The people that want to show the Ticos “how we do it back home” or “I’ll teach them a thing or two” are the people that don’t stay long.

CRL: What types of things should people bring with them when they move to Costa Rica?

Scott: A good friend of mine says that you should bring a sense humor, a sense of adventure and a heck of a lot of patience. You can buy most ‘material’ things here now especially in the Central Valley area and when CAFTA is approved, no doubt we will be flooded with a million more American brand names. The availability of more ‘American’ type items is more difficult the further away you get from the capital; San Jose, but we have seen some amazing changes in the last ten years.

CRL: What is the average cost of living in Costa Rica?

Scott: Again this is a very difficult question to answer and would depend on someone’s style of living.

CRL: How can one be assured that their “realtor” is legit?

Scott: First of all the word Realtor is a legally trademarked term and there are only seven real estate sale people, in all of Costa Rica, who have the right to use or be called a Costa Rica Realtor. They are registered with and pay annual dues to the National Association of Realtors.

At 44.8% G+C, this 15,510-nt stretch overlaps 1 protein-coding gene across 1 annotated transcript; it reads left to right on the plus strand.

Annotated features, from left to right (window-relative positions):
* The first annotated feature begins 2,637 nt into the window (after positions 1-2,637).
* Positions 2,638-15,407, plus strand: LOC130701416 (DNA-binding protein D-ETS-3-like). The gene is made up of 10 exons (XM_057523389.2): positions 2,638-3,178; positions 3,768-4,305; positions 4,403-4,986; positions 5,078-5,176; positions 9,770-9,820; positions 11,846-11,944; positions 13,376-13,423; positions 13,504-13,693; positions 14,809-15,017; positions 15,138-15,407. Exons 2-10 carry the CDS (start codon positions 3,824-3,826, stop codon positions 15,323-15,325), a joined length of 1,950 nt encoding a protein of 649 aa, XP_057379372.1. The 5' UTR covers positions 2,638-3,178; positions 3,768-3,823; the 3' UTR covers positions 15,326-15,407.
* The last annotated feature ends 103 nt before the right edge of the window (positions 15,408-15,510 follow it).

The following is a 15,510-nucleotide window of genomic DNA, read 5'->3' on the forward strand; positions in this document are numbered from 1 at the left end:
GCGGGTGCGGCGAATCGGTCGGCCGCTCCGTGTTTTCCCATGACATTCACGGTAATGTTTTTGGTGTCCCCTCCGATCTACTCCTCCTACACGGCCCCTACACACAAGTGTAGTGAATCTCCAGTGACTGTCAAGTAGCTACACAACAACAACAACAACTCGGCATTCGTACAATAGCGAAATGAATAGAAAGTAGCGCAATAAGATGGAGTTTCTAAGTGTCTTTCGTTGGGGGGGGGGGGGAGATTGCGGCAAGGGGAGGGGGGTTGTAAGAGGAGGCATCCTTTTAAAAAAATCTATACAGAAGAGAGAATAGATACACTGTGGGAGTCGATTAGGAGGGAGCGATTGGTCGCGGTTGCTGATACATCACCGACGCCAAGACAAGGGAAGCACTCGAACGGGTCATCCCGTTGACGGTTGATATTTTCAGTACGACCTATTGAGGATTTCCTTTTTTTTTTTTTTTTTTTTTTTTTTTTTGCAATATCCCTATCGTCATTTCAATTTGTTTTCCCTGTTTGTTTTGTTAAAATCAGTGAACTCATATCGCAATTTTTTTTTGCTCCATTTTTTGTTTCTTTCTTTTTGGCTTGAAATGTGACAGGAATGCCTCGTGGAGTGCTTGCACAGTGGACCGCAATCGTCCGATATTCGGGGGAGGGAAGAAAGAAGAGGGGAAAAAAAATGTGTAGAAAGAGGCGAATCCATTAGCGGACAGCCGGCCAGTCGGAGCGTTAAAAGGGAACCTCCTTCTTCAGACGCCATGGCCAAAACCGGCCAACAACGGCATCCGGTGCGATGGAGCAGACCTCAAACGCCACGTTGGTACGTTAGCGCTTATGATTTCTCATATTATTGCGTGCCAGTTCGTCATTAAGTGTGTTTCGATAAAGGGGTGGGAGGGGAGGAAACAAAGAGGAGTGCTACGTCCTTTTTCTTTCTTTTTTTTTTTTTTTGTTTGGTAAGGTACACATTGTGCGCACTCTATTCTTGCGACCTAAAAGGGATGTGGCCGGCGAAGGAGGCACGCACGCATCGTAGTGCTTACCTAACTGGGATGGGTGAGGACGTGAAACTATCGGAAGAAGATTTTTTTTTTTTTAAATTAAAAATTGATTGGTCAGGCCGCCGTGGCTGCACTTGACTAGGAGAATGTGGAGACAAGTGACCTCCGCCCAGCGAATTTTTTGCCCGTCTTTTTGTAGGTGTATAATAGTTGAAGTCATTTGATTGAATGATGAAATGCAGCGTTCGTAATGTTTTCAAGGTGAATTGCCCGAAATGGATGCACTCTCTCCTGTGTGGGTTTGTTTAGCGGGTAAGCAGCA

To use the word “legit” when it comes to real estate sales people in Costa Rica is difficult because you do NOT need to have any training, qualifications or licenses to sell real estate here but once again referrals are very important and we have a Help-U-Search section (http://www.welovecostarica.com/public/department40.cfm ) on our website to recommend the best real estate professional in the different areas of the country. These are all people that I know personally and whom I trust implicitly.

CRL: How do most Americans/Europeans/etc make a living there?

Scott: Most expats here are NOT working. As in any developed nation, you can not simply walk off the plan in Costa Rica and start working. If you plan on working here, it needs to be planned carefully from the beginning because you may have to apply for a specific residency status BEFORE you arrive. Salaries are very much lower here than most people are accustomed to so finding a ‘job’ is A: Difficult and B: Rarely a financially attractive proposition. .

CRL: Are there any areas you recommend or don’t recommend?

Scott: Choosing a geographical area depends on your own personal goals which is why we ask so many questions in our Help-U-Search section so that we recommend the best people in the most geographically appropriate areas.

Are you only interested in buying real estate as an investment? To buy at one price and to sell at a much higher price in a few years?